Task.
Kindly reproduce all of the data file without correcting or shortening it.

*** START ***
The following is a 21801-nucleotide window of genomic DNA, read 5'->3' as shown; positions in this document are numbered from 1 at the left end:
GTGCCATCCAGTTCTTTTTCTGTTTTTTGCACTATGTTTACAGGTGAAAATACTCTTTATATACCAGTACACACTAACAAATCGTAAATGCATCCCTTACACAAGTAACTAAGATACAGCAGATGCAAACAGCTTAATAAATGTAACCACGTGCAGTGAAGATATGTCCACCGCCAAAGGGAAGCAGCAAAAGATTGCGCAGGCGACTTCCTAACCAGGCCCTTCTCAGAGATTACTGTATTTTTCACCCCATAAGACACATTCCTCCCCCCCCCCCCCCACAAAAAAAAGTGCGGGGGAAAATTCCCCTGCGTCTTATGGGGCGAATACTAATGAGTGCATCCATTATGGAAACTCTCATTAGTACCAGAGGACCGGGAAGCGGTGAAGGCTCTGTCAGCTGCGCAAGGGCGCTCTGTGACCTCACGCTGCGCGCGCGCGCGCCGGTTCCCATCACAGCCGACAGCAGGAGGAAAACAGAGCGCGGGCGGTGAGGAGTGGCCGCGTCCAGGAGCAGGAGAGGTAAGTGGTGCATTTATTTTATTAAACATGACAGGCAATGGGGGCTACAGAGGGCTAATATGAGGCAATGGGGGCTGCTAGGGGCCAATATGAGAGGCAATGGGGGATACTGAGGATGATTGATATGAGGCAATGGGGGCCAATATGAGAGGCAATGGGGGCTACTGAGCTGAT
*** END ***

The following is a 21801-nucleotide window of genomic DNA, read 5'->3' as shown; positions in this document are numbered from 1 at the left end:
GTGCCATCCAGTTCTTTTTCTGTTTTTTGCACTATGTTTACAGGTGAAAATACTCTTTATATACCAGTACACACTAACAAATCGTAAATGCATCCCTTACACAAGTAACTAAGATACAGCAGATGCAAACAGCTTAATAAATGTAACCACGTGCAGTGAAGATATGTCCACCGCCAAAGGGAAGCAGCAAAAGATTGCGCAGGCGACTTCCTAACCAGGCCCTTCTCAGAGATTACTGTATTTTTCACCCCATAAGACACATTCCTCCCCCCCCCCCCCCACAAAAAAAAGTGCGGGGGAAAATTCCCCTGCGTCTTATGGGGCGAATACTAATGAGTGCATCCATTATGGAAACTCTCATTAGTACCAGAGGACCGGGAAGCGGTGAAGGCTCTGTCAGCTGCGCAAGGGCGCTCTGTGACCTCACGCTGCGCGCGCGCGCGCCGGTTCCCATCACAGCCGACAGCAGGAGGAAAACAGAGCGCGGGCGGTGAGGAGTGGCCGCGTCCAGGAGCAGGAGAGGTAAGTGGTGCATTTATTTTATTAAACATGACAGGCAATGGGGGCTACAGAGGGCTAATATGAGGCAATGGGGGCTGCTAGGGGCCAATATGAGAGGCAATGGGGGATACTGAGGATGATTGATATGAGGCAATGGGGGCCAATATGAGAGGCAATGGGGGCTACTGAGCTGAT